Bloomberg/ Hong Kong
Alibaba Group Holding Ltd priced the retail portion of its Hong Kong share sale yesterday, issuing an appeal to individual investors in a city in the throes of recession after months of violent pro-democracy protests.
The largest Chinese e-commerce company capped the 12.5mn shares available to individual investors at HK$188 apiece — an auspicious number in Chinese culture — making it the most expensive first-time share sale in Hong Kong. Alibaba said it may price the remainder of its 500mn-share offering above that ceiling, signalling that it aims to raise at least $12bn in what would be one of the world’s largest sales of stock this year. The company will price the rest of its international offering by November 20.
Asia’s largest Corp is proceeding with what could be Hong Kong’s biggest share sale since 2010. Slated for late November, it’ll be the Chinese e-commerce juggernaut’s official Asian coming-out party – half a decade after snubbing the financial hub for a record Wall Street debut. Alibaba’s return hands a much-needed victory to a city wracked by protests since the summer, and will please Chinese officials who’ve watched many of the country’s largest private Corps flock overseas for capital. If the deal goes through, Alibaba will challenge Tencent Holdings Ltd for the title of the largest Hong Kong-listed Corp.
“The listing in Hong Kong will allow more of the company’s users and stakeholders in the Alibaba digital economy across Asia to invest and participate in Alibaba’s growth,” the company said. “During this time of ongoing change, we continue to believe that the future of Hong Kong remains bright,” Daniel Zhang, chief executive officer of Alibaba, said in a letter to investors.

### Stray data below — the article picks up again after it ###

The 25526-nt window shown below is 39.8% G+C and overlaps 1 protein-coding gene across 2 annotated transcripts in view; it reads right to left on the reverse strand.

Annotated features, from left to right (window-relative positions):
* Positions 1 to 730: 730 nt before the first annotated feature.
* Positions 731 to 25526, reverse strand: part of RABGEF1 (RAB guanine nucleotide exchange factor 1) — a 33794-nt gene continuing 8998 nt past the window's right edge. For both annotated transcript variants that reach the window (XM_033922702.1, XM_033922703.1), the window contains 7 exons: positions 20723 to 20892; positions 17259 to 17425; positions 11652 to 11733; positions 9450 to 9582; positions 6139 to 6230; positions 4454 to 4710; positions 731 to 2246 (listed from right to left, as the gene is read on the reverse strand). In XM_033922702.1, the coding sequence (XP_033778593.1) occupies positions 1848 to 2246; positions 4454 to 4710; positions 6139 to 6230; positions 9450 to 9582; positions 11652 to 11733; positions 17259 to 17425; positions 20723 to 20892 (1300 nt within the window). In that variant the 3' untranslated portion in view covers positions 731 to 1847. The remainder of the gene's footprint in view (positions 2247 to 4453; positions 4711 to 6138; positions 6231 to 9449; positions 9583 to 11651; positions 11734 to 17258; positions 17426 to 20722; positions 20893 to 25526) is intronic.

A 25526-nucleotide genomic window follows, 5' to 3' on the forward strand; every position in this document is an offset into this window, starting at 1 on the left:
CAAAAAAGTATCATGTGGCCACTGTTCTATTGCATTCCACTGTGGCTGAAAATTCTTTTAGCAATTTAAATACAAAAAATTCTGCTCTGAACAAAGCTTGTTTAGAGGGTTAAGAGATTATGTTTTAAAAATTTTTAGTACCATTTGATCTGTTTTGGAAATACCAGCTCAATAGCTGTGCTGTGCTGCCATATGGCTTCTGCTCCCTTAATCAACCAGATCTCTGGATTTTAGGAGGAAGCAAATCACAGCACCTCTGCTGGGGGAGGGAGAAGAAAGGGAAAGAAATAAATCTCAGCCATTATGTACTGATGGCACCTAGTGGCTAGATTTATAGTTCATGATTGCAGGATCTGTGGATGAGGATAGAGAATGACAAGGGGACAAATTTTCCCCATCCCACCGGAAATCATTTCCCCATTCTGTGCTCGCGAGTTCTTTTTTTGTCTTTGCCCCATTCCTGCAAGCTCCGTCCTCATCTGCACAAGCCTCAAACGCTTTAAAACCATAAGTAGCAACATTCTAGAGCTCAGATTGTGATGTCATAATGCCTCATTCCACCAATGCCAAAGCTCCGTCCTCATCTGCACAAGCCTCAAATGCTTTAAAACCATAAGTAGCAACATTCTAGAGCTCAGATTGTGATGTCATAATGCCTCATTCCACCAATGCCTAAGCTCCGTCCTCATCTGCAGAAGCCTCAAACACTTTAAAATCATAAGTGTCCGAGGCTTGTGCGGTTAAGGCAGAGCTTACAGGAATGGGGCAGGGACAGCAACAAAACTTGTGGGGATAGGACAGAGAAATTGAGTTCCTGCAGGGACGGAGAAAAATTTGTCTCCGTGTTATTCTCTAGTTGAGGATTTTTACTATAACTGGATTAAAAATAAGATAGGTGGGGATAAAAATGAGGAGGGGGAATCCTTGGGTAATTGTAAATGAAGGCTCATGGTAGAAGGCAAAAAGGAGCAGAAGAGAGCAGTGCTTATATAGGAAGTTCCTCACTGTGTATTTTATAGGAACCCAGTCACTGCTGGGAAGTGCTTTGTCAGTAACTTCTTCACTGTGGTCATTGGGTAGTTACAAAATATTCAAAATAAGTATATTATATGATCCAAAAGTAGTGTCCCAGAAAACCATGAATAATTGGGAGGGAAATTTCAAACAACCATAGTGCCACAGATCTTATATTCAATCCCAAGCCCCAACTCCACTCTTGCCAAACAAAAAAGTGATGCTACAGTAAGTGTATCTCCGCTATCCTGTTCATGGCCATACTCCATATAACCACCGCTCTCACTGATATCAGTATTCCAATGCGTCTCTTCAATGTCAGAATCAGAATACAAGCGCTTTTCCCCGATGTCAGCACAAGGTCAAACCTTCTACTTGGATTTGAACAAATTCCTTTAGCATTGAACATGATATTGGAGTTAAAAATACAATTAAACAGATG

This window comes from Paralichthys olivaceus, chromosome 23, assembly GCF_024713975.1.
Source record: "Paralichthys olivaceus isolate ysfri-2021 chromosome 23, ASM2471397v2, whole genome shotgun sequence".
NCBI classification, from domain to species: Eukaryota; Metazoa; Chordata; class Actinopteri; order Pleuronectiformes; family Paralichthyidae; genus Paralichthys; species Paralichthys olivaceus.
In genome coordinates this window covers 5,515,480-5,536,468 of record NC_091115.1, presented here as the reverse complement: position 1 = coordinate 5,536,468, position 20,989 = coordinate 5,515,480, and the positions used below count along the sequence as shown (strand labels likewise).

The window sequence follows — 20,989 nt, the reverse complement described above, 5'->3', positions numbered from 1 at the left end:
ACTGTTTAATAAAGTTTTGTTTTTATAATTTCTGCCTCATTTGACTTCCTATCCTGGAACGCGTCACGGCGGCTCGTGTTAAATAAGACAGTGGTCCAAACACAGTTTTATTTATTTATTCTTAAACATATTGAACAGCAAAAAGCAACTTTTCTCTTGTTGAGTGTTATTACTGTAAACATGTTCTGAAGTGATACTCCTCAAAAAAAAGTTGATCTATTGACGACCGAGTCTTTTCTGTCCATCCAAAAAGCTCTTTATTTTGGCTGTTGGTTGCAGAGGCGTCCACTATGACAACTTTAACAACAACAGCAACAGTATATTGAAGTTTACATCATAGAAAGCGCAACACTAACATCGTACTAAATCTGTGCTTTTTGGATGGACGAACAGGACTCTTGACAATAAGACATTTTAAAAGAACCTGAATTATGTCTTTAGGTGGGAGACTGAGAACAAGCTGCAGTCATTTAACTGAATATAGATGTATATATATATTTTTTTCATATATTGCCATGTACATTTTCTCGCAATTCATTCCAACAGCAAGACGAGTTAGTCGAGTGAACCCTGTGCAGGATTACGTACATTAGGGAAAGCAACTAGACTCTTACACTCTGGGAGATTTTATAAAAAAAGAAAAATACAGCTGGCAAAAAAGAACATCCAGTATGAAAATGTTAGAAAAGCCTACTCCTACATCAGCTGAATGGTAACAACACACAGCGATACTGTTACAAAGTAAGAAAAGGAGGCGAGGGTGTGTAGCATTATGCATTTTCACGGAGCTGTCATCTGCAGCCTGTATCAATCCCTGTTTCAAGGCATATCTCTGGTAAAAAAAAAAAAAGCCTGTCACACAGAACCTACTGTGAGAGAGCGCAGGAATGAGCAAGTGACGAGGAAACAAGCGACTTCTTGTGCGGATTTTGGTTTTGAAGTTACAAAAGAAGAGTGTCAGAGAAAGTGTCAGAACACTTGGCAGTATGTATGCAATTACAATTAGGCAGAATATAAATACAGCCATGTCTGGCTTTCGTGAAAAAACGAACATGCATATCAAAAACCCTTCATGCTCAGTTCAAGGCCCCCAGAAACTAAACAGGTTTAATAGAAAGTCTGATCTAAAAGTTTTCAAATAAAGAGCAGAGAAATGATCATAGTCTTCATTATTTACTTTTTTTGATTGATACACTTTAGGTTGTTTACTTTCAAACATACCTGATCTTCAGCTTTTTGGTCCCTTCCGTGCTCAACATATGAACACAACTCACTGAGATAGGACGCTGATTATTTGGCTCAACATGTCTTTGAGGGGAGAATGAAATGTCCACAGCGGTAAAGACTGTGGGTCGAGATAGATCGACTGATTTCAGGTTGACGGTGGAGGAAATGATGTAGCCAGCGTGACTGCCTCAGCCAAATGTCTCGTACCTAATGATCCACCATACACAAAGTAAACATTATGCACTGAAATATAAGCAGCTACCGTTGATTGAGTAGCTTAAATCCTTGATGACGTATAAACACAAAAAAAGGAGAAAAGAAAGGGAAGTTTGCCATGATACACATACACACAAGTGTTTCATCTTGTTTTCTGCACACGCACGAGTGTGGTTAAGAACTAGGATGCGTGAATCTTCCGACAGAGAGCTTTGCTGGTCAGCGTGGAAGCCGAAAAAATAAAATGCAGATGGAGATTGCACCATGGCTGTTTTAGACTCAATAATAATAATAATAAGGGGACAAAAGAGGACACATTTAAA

Listing closer to home has been a long-time dream of billionaire Alibaba co-founder Jack Ma’s. A successful Hong Kong share sale could help finance a costly war of subsidies with Meituan Dianping in food delivery and travel, and divert investor cash from rivals like Meituan and WeChat operator Tencent. It will also be a feather in the cap for Zhang, who took over as chairman from Ma in September. The former accountant is now spearheading the company’s expansion beyond Asia but also into adjacent markets from cloud computing to entertainment, logistics and physical retail.
Alibaba’s secondary listing in Hong Kong could lead to a shake-up of the Hang Seng Index, the city’s main stock benchmark. The 50-member index is heavy on financial stocks, when comparing weights to other leading equity indexes in the world.
Meanwhile, IT, industrials and consumer discretionary stocks are severely underrepresented, said Steven Lam, analyst at Bloomberg Intelligence.
A marquee name like Alibaba’s could draw investors and boost trading liquidity for Hong Kong Exchanges & Clearing Ltd, which just incurred its biggest profit slump in more than three years. For Hong Kong, it’s bit of welcome news following half a year of often violent protests that have at times paralysed the city and its service industry. Efforts to court Alibaba emanated from the very top, with Chief Executive Carrie Lam herself exhorting Ma to consider a listing in the city.
Alibaba has considered a Hong Kong listing for a long time, Michael Yao, head of corporate finance at Alibaba, said on a call with investors. The deal size hasn’t changed as a result of the protests, he added.
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